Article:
deeanne26's picture
Joined: 11/06/2000 - 09:00

We had our now 17 mo old tested at 9 months. Her older sibling was positive at the same age tested positive for egg, dairy and peanut. All of which were at anaphylatic levels.

Posted on: Fri, 09/12/2003 - 3:42am
jtolpin's picture
Joined: 05/28/2003 - 09:00

Quote:Originally posted by deeanne26:
[b]We had our now 17 mo old tested at 9 months. Her older sibling was positive at the same age tested positive for egg, dairy and peanut. All of which were at anaphylatic levels.[/b]
Can I ask what that means? Is there such a level, or did you just mean her older sib was rast at >100? Because Caitlin's rast for egg/milk are >100, but when BF, the only reaction thru BM was eczema flares, no anaph. We've been egg/milk free now for 2 yrs, and never had anaph. I dont consider her anaph to either, just highly allergic. I dont know WHAT her reactions would be if she had a glass of milk (or a cookie with milk)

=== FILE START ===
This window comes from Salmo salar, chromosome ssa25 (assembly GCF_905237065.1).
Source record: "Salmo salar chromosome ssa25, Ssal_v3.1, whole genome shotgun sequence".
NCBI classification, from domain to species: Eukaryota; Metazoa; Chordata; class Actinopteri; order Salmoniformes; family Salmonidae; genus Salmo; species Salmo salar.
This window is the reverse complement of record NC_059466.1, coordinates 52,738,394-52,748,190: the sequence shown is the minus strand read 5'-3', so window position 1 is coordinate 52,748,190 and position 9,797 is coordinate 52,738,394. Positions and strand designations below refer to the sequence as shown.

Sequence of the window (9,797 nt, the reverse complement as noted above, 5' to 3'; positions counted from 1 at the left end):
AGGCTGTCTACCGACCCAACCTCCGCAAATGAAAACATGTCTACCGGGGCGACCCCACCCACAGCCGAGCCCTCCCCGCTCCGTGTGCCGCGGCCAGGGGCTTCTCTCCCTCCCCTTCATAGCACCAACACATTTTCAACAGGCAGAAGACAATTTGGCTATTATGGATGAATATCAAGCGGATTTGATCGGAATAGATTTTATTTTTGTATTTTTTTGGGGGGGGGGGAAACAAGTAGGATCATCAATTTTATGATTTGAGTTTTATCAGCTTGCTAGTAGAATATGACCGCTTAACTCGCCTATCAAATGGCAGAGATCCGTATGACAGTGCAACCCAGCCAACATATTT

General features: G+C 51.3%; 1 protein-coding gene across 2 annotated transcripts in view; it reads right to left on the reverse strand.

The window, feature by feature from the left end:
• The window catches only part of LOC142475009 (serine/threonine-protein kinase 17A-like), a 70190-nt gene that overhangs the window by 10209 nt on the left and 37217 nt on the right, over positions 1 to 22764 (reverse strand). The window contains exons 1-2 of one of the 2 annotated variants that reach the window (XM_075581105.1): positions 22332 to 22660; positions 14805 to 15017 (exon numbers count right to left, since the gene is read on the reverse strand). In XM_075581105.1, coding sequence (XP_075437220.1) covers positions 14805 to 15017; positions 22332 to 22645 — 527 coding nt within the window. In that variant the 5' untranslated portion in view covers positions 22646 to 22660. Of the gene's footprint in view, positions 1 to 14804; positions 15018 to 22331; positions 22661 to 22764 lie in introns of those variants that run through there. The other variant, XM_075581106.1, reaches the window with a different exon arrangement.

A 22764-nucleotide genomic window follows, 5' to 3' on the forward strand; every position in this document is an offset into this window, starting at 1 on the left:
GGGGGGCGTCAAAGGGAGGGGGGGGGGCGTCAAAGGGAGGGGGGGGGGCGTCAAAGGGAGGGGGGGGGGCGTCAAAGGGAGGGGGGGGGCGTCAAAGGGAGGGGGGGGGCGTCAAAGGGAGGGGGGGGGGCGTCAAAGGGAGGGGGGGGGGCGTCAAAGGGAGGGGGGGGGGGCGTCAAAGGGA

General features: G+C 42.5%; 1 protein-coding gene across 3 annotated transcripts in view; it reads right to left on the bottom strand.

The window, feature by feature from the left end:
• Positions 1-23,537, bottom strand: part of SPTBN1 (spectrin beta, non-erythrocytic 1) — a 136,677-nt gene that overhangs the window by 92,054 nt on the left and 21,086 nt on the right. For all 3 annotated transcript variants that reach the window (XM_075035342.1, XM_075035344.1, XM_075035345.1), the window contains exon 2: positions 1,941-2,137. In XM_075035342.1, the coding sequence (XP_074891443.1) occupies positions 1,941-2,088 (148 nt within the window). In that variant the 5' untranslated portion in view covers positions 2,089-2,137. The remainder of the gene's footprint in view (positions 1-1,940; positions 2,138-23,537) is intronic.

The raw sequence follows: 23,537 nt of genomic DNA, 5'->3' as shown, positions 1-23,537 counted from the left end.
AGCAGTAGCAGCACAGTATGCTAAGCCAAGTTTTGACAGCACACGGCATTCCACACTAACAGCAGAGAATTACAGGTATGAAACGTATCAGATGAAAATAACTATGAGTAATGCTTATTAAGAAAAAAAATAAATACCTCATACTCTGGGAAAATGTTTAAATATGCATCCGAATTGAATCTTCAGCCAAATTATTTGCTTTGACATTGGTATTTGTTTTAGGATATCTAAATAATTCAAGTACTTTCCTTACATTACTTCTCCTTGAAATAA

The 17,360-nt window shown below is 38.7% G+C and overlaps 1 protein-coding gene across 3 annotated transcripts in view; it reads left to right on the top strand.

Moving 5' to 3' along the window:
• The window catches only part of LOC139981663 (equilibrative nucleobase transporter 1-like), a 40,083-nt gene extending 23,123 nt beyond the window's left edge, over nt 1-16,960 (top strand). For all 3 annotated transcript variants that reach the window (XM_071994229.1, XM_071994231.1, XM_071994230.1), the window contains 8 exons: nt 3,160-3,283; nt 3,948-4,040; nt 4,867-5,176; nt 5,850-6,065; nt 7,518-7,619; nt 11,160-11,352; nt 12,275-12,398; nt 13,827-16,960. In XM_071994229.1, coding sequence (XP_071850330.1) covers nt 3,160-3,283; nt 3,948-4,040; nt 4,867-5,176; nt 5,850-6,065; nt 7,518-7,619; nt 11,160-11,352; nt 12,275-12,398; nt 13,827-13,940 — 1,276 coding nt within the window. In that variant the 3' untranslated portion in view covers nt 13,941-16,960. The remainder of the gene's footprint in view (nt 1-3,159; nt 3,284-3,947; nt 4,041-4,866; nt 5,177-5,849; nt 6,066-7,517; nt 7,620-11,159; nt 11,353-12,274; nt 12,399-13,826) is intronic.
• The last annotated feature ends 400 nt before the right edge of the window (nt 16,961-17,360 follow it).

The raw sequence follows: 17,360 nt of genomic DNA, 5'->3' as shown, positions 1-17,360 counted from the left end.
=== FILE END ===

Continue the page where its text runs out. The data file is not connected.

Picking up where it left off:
Caitlin 4-17-00 Allergic to Dairy, Egg, Wheat, Bananas, Grapes, Rye, Sesame, Beef and Avoiding Latex and all Nuts
Sara 2-13-98 NKA (avoiding nuts)
Meghan 2-28-03 dx'ed Reflux - Alimentum feeder, Zantac - 1.2ml 2x/day

Posted on: Tue, 09/16/2003 - 5:51am
Anonymous's picture
Anonymous (not verified)

Sounds like most are doing RAST on young siblings. Anyone done a scratch on a young child? (About 1 yr old) and why or why not?

Posted on: Wed, 09/17/2003 - 1:03pm
Anonymous's picture
Anonymous (not verified)